Coach of the Year: Woodstock's Scharich at helm of unprecedented year
by Emily Horos
June 21, 2013 01:04 AM | 1901 views | 0 0 comments | 59 59 recommendations | email to a friend | print
Kirk Scharich
<Br>Staff photo by Todd Hull
Kirk Scharich
Staff photo by Todd Hull
WOODSTOCK — A region title banner will go up at Woodstock, and for the first time in school history, it will say “Track and Field.”

Coach Kirk Scharich is pretty proud of that achievement, as well as winning the Cherokee County title.

“To do it in (Class) AAAAAA, and in a pretty tough region, was impressive,” Scharich said.

And while Woodstock was not able to get as many athletes through sectionals and on to the state meet as Scharich had planned — following a disqualification on a relay team — Scharich said the season couldn’t have gotten much better.

“Other than that, it was a great year,” he said. “We had plenty of depth. I was a good year. It was a surprise. We won county by quite a bit, then region by probably 20 points. That was the highlight. We just have to keep building on it.”

In addition to the region and county titles, the Lady Wolverines had eight compete in the sectional, including two relays, and two girls to the state meet.

For leading Woodstock to unprecedented success this season, Scharich is the 2013 Cherokee Tribune Girls Track and Field Coach of the Year.

Despite all the success his team achieved this spring, Scharich isn’t resting. He’s already focused on next season.

“Maya (Ramsey) and Liz (Hamilton) are leaving shoes that will be really hard to fill,” Scharich said. “We are certainly going to need more hurdlers with Maya leaving, and we need to work on our field events. That is where some other teams have gained some points on us. We need to work on our throws and high jump.”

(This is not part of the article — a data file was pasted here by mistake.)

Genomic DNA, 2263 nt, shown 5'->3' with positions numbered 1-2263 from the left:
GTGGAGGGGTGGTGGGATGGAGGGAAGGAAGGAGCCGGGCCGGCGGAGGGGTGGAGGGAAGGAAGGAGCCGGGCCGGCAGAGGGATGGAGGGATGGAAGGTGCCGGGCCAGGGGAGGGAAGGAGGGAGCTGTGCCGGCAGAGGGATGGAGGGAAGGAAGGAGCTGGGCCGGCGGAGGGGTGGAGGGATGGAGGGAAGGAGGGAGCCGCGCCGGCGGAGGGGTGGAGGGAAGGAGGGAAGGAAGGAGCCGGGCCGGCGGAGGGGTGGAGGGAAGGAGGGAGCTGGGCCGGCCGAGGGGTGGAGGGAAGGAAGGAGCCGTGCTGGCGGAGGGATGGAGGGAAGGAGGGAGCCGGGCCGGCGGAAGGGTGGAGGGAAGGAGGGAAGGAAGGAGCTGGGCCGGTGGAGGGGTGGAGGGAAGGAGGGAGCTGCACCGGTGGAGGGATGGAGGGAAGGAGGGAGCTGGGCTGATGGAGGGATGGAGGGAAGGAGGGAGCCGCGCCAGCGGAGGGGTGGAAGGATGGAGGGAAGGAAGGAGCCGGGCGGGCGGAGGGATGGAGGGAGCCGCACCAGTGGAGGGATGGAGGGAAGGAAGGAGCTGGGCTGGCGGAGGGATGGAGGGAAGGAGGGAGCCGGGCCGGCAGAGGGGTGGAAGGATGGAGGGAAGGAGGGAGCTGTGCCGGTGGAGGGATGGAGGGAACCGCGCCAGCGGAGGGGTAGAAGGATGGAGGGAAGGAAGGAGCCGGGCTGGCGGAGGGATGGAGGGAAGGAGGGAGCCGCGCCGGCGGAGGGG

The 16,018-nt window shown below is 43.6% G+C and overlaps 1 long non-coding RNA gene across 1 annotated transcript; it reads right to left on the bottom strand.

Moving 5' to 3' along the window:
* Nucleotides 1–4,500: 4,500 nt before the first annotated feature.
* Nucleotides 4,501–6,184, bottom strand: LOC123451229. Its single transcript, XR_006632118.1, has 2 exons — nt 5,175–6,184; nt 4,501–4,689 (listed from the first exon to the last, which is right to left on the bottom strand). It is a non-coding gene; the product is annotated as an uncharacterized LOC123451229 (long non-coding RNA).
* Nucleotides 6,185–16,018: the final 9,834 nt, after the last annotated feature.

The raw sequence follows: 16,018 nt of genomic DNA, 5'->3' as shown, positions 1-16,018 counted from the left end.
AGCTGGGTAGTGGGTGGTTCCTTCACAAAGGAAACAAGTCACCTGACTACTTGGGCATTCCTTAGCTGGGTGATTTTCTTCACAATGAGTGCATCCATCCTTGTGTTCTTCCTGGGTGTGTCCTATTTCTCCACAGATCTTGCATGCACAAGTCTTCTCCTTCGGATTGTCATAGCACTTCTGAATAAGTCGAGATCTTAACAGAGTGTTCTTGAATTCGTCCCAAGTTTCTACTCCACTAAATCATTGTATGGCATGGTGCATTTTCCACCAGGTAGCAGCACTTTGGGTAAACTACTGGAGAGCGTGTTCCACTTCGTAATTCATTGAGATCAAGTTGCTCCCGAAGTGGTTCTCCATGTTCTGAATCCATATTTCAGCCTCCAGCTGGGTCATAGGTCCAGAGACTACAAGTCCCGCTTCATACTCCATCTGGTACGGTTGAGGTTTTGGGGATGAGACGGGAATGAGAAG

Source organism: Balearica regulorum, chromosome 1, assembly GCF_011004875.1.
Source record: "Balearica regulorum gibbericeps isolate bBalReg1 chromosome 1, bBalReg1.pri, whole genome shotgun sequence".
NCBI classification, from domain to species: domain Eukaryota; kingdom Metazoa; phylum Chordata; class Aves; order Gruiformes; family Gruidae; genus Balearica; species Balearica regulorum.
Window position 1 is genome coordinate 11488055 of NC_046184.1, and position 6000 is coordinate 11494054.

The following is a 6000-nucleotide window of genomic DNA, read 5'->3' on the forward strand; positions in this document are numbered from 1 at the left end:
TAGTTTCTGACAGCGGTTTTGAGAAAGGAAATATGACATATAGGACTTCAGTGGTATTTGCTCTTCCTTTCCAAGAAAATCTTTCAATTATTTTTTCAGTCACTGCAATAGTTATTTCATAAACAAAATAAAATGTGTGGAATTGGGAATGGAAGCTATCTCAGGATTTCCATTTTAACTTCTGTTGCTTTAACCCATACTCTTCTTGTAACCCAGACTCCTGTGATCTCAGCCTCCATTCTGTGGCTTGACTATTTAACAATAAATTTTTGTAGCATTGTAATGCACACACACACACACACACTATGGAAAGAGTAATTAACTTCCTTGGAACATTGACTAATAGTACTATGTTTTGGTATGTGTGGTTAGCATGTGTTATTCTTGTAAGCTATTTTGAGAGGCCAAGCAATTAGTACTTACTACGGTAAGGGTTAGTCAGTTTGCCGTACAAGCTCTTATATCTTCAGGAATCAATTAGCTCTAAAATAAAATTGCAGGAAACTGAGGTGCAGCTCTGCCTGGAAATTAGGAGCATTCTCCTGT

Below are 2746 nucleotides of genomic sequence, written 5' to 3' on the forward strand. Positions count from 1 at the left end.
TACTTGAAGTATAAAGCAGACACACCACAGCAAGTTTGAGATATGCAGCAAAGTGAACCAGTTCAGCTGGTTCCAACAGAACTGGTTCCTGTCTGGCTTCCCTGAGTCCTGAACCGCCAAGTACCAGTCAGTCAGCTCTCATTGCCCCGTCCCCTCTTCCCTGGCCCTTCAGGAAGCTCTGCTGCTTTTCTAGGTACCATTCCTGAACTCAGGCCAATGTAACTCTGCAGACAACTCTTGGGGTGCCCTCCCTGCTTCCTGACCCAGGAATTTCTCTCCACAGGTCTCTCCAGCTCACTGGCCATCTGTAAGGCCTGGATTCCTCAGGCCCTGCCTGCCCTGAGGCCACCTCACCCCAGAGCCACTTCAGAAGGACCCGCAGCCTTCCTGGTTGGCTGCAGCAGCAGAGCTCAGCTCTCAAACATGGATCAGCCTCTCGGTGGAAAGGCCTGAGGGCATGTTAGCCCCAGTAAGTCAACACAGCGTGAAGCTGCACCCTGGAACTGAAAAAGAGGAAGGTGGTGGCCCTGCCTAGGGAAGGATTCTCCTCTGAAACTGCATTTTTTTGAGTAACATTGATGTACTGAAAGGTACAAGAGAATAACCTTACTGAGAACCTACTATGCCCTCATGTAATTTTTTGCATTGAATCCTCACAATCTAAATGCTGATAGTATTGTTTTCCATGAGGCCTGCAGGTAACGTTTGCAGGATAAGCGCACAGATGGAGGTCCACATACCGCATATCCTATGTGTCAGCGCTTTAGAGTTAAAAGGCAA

Aside from Ramsey and Hamilton, Woodstock will be relatively intact next season. Returning pieces include Arielle Hunter, Hannah Frantz, Kennedy Whiting, Colleen Cromer and Alexandra Melehan.

“We may have to move kids around accordingly, or see who wants to try long jump and line them up,” Scharich said. “You just never know. A lot of people think they are a sprinter, and they aren’t, but they might end up being really good in the 400 or 800.”

Sometimes, Scharich is surprised by a talented athlete who comes out for the team, but often he finds them in physical education classes or in other athletic arenas. He said the greatest thing that is hurting his sport is athletes specializing elsewhere.

“The biggest obstacle is that everybody specializes,” Scharich said. “If you have kids swimming year-round, they don’t want to do track. Soccer, basketball year-round — they don’t want to run track. Most times, those kids aren’t going to the next level in those sports and it’s unfortunate that they don’t give other things, like track, a try.”

In recent years, Woodstock has produced several college-bound track athletes who picked up track as an afterthought. Scharich said that was the case with himself.

“I didn’t know what cross country was until I got to high school, and I was able to win some state championships and get a nice Division I scholarship,” he said. “Back then, I liked basketball and that was my sport — or so I thought. I went out for cross country, just seeing if I could run, and track turned out to be a good sport for me. I tell kids that story all the time. You never know where you will be great until you try.”

Scharich is hoping the success of the Woodstock program in 2013 brings more athlete out in the future. Not only that, but the school’s track has been resurfaced and there are new mats for the pole vault. The stadium’s videoboard is ready to display results.

“It’s definitely helping,” Scharich said. “If we get kids out here, we think we can get them in the right direction, and we need to get the numbers up more than anything.”

Scharich said there were about 50 girls out for the team this season, and he would like closer to 75. Most participants do two or three events.

“When your numbers aren’t quite what they used to be, you have to ask people to do more events,” Scharich said. “That is where you just have to really stress the conditioning.”

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